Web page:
A Shared Ethos

The Little Green Corner in Geelong champions sustainable food options by utilising locally grown produce and running regular educational workshops.

There is something extremely rewarding about being able to grow your own food; whether it’s herbs in your kitchen garden, tomatoes and zucchinis in your inner-city courtyard, or pumpkins and watermelons in your veggie patch. It’s a sentiment that Hugh Whitehead values, sharing his sustainable way of life with Geelong through his café, Little Green Corner (LGC).

In 2015, Hugh opened LGC on a pint-sized corner building in the back streets of central Geelong, serving coffee and food made from locally grown and sourced ingredients. Nearly everything they cook with is from his wife’s parents’ farm 15 minutes away, grown in veggie crates out the back of the café, or obtained through trading with customers. “We’re not entirely self-sufficient, but we’re pretty close to it,” says Hugh.

It’s the five-acre-farm in Waurn Ponds, owned by Hugh’s in-laws, Linda and Andrew Wood, that produces most of the food for the café. Every morning Linda arrives at the café with crates full of fruit, veggies and eggs, and picks up food waste to take back to the farm for compost. “It’s very much a family effort,” Hugh says. The Woods’ farm is a property of epic proportions. Rows of fruit trees (lemons, kaffir limes, oranges, grapefruit, stone fruit, avocados and tamarillos) run in avenues next to olive and bay trees. Onion weeds sprout up near growing areas of leafy greens and root vegetables. The list goes on and the food is abundant. Chickens run around the netted sections of the orchard, scratching at the soil and keeping it fertile for ultimate growth. “The chickens actually do a lot of the work for you,” says Hugh, “you just have to keep them safe from foxes.”

Keeping a functioning farm generating fruit and vegetables like this is a huge job. “Linda tends to the garden a few hours a day, she enjoys the work but for her it’s the love of helping her family. They’ve always been into growing their own food and sharing it with friends, but they scaled up for the café,” Hugh explains.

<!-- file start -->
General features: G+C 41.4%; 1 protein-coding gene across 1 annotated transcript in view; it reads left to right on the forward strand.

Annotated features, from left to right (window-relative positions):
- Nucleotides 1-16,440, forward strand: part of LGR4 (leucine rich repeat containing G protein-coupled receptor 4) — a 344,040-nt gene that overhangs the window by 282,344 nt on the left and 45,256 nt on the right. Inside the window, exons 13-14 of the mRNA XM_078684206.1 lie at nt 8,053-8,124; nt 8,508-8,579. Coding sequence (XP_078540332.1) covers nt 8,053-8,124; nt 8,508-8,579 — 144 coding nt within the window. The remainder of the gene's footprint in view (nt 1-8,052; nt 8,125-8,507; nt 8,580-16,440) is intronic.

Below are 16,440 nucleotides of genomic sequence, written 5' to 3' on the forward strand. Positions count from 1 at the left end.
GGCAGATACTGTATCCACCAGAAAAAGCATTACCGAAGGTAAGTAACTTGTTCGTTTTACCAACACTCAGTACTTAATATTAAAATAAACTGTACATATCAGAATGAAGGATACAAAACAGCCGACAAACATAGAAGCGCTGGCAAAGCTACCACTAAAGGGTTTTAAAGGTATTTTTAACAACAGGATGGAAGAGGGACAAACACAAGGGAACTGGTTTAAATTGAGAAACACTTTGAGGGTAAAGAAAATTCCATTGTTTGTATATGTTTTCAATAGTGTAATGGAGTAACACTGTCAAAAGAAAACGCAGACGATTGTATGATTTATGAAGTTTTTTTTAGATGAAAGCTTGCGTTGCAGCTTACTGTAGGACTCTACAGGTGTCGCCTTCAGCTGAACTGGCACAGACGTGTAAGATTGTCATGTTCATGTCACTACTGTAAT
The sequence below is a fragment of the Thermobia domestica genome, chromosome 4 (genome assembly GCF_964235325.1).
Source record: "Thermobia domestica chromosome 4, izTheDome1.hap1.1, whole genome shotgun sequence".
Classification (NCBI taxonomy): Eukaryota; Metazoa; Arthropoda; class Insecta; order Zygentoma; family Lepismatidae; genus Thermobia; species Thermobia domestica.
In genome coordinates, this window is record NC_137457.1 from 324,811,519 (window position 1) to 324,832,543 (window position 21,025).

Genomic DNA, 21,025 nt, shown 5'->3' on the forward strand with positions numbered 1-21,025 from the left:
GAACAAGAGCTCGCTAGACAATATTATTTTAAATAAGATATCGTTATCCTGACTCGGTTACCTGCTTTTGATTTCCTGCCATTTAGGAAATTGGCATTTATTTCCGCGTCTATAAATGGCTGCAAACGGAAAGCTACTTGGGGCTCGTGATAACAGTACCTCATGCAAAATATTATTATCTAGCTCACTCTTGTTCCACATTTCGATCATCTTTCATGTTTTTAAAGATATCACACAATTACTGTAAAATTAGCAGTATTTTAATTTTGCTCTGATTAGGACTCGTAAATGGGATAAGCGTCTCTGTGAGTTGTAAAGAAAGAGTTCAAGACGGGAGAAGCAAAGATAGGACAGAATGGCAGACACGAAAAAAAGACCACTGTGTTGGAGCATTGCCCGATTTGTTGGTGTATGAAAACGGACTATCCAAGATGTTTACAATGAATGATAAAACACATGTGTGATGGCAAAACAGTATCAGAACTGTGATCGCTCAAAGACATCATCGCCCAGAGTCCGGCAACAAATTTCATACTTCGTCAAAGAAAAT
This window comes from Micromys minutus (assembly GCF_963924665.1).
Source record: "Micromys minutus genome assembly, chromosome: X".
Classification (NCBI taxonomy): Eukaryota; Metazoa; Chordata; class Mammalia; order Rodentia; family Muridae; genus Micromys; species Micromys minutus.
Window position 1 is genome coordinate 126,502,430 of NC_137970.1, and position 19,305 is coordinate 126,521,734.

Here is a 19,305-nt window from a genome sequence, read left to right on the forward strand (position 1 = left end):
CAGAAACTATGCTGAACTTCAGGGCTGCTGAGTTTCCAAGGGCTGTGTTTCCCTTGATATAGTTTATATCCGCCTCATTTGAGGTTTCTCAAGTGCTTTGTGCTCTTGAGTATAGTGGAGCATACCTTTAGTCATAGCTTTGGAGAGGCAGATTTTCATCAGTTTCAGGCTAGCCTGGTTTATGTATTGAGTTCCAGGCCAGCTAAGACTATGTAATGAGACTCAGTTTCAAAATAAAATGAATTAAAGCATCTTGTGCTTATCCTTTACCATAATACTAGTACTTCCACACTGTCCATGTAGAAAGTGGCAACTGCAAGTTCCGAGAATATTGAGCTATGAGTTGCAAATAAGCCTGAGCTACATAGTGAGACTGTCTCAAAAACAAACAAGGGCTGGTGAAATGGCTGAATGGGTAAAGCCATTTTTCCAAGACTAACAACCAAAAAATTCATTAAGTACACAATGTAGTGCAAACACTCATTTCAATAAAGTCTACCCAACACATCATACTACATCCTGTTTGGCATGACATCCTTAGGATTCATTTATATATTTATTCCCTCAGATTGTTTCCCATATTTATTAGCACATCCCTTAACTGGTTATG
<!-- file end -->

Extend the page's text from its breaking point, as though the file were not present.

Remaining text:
As such, the menu is small and wholesome, with a few key breakfast and lunch dishes that change slightly depending on what Linda delivers each day. Chef Chris Welsh swaps silverbeet for spinach in salads, beetroot gnocchi for risotto and uses mashed broad beans instead of avocados. They also make cakes, focaccias and cordials in-house, using the excess fruit traded with customers for coffee. Their milk delivery is received in stainless steels pails from Schulz dairy in Timboon to avoid packaging waste.

“We have made many efforts to cut waste,” explains Hugh. “Solar panels on the roof, toilets with an integrated basin for water efficiency, and no bottles.”

Little Green Corner is open Monday to Friday, which leaves time on the weekends to hold workshops. The first of these was an edible gardening workshop with permaculturist Ben Shaw at his huge home vegetable garden in Corio. On this suburban plot, Ben has all the elements of a prosperous home garden: healthy layered soil, varied sun exposure, a chicken coop, paths that allow for a wheelbarrow and insect hotels, encouraging an interaction between flora and fauna. He suggests that the more diversity in the garden the better. Ben is also an advocate for gardening as a great way to interact with your community. In fact, that’s how he came to be friends with Hugh, he started trading surplus fruit for coffee at Little Green Corner.

Their shared ethos is a simple one, growing sustainably and eating seasonally. “It’s a way of life that really encourages community,” says Hugh – both in the garden and on the plate.

Other workshops by Little Green Corner include forages for ocean vegetables and edible weeds, as well as gnocchi making and knife handling.



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